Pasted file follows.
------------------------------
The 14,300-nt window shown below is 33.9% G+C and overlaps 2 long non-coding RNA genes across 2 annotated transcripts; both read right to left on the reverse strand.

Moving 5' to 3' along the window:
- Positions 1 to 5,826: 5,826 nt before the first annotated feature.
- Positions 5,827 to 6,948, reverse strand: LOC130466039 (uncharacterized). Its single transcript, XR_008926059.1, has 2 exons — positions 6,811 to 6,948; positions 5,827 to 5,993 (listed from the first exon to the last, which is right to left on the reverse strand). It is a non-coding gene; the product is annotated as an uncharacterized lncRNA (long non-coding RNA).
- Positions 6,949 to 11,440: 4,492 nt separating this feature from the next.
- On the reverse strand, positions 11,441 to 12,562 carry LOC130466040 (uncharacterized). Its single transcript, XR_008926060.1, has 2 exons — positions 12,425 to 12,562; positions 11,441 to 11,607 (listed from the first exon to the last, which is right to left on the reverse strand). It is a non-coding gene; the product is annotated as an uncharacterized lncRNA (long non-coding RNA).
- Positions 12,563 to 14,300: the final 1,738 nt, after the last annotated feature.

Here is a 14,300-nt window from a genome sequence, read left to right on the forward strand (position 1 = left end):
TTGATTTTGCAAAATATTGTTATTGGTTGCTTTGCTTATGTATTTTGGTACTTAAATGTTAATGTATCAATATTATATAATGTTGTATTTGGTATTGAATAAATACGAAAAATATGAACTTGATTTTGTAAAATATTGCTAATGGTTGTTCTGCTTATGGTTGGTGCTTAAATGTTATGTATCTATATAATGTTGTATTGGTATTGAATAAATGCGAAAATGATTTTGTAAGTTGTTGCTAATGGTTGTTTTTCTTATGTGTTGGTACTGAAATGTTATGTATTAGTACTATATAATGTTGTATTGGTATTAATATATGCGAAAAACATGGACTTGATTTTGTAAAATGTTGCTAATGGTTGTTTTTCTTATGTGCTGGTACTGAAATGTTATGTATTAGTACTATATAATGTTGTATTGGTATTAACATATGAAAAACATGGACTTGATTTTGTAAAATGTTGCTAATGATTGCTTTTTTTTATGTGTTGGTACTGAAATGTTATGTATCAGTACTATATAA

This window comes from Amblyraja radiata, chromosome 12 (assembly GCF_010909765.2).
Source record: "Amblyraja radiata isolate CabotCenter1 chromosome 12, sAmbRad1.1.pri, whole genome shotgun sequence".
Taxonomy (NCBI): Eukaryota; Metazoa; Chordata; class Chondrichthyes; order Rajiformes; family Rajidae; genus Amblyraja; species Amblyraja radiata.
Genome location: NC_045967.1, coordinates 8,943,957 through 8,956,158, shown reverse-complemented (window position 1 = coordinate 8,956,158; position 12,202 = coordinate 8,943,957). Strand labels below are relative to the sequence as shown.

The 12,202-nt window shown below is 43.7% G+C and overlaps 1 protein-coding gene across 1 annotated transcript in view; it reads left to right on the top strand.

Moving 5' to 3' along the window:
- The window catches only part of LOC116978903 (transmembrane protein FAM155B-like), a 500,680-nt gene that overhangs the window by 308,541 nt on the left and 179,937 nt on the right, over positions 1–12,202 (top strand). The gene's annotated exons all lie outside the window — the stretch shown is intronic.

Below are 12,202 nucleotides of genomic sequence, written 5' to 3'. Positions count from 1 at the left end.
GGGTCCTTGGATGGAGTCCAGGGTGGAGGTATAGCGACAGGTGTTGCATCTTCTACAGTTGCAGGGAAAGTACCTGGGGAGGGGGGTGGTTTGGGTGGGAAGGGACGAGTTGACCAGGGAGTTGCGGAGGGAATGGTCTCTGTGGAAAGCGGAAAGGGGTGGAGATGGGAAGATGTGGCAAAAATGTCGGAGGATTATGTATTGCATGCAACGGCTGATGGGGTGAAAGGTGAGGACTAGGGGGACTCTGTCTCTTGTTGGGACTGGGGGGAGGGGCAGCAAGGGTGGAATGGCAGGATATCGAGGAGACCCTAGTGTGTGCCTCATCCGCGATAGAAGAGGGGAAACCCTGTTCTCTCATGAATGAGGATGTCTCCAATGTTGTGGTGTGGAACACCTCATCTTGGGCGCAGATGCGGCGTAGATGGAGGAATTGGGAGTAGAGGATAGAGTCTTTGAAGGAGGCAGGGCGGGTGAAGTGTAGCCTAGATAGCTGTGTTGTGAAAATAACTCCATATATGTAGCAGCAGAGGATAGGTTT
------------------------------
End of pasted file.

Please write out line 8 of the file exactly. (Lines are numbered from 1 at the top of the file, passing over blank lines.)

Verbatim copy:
Here is a 14,300-nt window from a genome sequence, read left to right on the forward strand (position 1 = left end):